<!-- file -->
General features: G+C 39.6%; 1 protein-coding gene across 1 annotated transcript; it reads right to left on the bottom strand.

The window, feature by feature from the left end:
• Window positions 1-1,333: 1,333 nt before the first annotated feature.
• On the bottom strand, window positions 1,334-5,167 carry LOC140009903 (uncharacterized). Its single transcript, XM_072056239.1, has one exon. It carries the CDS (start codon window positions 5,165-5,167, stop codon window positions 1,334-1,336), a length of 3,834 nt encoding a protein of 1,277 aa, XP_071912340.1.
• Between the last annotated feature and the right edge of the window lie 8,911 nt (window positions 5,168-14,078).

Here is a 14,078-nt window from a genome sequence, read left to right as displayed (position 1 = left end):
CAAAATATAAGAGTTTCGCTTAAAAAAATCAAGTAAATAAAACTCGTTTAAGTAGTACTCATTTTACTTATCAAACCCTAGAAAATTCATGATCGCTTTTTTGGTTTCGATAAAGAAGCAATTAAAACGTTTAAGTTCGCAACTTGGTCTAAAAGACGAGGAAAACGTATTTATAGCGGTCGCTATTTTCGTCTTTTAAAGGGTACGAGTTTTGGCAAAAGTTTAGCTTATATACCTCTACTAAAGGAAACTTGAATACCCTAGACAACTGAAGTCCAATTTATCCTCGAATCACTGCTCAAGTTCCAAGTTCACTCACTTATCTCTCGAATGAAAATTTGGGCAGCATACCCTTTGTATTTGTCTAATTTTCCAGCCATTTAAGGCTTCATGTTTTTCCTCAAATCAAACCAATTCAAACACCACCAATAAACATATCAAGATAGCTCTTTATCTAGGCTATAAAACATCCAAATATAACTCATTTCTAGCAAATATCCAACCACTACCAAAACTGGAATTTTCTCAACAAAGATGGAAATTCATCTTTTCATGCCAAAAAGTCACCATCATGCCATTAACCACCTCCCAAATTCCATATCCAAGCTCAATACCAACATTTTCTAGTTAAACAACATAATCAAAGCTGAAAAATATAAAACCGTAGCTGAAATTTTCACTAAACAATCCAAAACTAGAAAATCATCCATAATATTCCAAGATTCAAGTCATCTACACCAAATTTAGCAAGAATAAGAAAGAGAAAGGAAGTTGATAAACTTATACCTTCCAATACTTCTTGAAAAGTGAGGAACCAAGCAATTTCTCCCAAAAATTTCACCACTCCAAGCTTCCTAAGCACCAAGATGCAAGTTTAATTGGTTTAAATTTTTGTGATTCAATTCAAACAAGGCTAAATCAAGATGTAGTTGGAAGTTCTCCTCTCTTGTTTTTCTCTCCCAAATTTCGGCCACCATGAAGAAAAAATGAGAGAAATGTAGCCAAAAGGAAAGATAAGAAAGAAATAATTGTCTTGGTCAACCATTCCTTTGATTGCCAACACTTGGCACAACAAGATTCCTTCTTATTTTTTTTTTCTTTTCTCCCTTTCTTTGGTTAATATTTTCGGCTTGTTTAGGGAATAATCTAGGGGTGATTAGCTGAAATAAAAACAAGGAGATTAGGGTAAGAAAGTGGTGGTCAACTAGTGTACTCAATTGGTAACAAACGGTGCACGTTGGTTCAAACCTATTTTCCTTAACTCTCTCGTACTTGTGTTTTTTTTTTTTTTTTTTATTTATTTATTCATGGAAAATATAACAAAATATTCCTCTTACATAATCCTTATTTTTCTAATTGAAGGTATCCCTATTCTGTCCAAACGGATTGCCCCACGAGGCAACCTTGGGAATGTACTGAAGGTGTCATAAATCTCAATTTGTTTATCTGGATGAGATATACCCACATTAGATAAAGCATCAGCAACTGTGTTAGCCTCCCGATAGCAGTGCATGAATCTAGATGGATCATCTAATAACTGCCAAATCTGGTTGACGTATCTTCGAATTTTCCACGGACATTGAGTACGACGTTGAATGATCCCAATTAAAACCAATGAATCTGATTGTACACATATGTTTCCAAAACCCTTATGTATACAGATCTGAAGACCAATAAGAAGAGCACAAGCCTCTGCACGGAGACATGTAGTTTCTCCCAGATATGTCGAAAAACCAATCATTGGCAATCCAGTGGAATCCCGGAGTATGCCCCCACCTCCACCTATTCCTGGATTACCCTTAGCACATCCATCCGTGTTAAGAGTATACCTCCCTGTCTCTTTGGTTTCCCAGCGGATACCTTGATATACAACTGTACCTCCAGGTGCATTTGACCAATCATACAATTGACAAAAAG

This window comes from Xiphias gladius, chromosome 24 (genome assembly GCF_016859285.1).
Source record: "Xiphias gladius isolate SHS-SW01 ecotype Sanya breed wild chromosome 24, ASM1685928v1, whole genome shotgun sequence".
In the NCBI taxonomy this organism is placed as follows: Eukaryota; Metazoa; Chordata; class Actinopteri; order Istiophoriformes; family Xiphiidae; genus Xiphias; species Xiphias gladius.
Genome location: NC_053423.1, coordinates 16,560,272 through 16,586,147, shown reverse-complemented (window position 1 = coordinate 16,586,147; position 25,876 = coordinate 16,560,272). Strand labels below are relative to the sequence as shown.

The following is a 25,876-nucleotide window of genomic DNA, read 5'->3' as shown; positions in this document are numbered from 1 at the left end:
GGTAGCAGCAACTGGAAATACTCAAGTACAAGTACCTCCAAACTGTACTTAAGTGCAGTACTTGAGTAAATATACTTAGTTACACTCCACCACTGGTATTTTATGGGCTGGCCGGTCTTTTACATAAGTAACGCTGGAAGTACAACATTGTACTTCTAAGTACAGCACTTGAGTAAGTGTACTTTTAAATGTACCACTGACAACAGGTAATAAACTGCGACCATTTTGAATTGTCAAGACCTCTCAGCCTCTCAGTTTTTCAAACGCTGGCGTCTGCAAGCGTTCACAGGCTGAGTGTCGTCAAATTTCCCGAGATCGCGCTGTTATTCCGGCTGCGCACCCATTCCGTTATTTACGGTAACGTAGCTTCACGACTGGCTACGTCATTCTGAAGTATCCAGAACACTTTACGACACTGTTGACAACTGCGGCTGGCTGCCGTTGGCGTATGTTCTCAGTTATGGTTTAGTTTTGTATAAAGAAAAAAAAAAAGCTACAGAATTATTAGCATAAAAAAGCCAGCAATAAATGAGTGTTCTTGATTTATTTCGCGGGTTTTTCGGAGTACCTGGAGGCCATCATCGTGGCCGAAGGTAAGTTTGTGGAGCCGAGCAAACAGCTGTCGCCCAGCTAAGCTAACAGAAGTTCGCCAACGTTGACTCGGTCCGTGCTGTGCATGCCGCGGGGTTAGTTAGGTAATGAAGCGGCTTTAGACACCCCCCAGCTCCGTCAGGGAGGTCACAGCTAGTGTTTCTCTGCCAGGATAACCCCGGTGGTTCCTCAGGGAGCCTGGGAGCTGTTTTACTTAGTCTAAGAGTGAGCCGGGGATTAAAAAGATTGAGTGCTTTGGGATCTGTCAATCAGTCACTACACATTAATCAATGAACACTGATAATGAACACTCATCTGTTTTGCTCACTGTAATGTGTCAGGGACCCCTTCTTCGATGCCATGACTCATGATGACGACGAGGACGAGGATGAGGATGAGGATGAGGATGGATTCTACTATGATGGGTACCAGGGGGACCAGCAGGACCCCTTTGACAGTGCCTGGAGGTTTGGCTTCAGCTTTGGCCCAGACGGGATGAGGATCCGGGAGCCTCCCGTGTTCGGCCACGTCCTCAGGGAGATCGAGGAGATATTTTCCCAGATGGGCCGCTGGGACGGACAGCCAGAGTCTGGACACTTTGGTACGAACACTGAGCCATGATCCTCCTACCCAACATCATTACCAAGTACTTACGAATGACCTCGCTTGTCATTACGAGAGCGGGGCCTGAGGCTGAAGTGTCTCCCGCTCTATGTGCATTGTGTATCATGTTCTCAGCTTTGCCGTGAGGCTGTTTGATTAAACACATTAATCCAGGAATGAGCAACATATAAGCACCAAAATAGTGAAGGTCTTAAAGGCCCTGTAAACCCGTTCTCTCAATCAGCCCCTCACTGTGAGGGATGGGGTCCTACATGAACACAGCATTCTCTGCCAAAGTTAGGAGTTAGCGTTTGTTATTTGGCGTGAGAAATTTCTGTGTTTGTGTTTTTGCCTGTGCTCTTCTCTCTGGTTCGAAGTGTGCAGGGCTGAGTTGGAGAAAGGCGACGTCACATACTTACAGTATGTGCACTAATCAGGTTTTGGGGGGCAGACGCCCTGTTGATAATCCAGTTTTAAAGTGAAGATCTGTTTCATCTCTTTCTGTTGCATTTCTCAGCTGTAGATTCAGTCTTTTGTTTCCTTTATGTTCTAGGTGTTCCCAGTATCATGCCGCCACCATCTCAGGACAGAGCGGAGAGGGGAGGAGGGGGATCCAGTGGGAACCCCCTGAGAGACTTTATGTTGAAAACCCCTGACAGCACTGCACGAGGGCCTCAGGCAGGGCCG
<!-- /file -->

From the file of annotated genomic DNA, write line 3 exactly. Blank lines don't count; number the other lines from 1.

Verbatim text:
• Window positions 1-1,333: 1,333 nt before the first annotated feature.